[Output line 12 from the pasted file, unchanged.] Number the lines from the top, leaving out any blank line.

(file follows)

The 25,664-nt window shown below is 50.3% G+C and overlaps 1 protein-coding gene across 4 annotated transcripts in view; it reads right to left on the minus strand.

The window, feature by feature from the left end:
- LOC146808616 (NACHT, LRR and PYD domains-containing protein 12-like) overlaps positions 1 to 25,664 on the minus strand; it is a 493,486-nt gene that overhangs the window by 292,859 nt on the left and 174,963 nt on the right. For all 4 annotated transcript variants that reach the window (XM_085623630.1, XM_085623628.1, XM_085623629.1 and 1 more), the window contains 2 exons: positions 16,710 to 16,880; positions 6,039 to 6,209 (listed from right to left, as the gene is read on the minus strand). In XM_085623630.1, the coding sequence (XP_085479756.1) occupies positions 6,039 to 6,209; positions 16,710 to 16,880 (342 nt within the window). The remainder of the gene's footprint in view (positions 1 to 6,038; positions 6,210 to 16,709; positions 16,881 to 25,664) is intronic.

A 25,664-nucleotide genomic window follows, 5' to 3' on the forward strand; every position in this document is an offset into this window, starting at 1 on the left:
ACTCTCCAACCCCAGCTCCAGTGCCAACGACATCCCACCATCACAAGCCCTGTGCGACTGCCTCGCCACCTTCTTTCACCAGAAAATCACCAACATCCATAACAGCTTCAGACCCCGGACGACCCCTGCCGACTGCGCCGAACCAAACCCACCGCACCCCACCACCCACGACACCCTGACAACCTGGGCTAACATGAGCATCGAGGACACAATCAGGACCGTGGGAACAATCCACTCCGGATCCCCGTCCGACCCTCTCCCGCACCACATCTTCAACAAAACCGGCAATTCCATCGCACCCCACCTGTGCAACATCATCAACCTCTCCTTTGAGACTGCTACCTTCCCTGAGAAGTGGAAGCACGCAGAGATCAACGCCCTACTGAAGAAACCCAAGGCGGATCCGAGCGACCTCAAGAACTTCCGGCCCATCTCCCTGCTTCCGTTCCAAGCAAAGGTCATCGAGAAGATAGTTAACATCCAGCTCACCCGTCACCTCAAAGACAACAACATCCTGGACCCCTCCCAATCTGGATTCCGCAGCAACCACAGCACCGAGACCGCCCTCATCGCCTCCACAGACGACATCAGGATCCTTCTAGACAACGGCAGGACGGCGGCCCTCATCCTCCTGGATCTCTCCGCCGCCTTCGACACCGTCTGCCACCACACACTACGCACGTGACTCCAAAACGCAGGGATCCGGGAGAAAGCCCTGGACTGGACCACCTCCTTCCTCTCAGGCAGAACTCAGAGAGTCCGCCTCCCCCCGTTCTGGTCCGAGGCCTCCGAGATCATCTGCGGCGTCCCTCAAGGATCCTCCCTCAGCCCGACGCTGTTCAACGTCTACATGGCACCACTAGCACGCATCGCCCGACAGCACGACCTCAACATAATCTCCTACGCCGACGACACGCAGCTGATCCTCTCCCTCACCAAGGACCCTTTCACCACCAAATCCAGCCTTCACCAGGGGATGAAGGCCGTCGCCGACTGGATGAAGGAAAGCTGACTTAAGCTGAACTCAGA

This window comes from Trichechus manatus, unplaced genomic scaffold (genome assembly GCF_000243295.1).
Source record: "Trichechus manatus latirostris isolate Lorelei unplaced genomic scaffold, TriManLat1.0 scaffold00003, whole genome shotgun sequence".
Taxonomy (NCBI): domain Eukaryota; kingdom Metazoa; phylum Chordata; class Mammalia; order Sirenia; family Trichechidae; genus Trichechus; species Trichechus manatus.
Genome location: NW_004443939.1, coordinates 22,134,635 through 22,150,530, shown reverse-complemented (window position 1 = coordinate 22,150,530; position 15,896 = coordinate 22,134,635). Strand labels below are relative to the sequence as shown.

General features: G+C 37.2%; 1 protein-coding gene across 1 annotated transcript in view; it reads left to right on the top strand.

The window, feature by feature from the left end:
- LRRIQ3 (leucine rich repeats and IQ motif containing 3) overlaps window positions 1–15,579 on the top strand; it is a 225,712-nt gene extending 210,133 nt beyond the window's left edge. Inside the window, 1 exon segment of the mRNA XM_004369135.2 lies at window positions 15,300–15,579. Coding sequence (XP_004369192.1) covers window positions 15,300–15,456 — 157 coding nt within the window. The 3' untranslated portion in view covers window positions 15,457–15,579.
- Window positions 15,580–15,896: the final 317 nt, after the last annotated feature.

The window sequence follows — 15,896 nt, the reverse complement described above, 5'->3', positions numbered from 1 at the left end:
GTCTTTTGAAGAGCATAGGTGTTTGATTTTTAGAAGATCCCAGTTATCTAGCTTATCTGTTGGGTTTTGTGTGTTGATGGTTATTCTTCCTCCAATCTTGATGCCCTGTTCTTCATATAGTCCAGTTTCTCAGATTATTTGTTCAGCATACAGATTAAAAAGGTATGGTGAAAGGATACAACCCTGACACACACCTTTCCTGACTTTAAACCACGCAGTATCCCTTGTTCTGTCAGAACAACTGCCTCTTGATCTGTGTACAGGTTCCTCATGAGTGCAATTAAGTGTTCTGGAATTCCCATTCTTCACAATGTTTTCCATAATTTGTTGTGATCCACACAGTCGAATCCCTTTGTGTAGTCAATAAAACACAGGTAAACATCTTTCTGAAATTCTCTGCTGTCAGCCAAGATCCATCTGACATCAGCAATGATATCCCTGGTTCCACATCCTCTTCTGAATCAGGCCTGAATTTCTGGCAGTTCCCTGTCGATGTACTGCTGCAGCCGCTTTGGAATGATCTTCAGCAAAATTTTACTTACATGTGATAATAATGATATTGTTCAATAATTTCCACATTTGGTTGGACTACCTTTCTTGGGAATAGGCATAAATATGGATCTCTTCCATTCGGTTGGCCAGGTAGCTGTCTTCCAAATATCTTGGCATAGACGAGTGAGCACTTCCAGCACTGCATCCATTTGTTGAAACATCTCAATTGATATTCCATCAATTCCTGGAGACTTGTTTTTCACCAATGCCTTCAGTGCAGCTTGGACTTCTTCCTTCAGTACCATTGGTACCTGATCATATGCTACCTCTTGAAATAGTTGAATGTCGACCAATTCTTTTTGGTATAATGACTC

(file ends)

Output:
- LRRIQ3 (leucine rich repeats and IQ motif containing 3) overlaps window positions 1–15,579 on the top strand; it is a 225,712-nt gene extending 210,133 nt beyond the window's left edge. Inside the window, 1 exon segment of the mRNA XM_004369135.2 lies at window positions 15,300–15,579. Coding sequence (XP_004369192.1) covers window positions 15,300–15,456 — 157 coding nt within the window. The 3' untranslated portion in view covers window positions 15,457–15,579.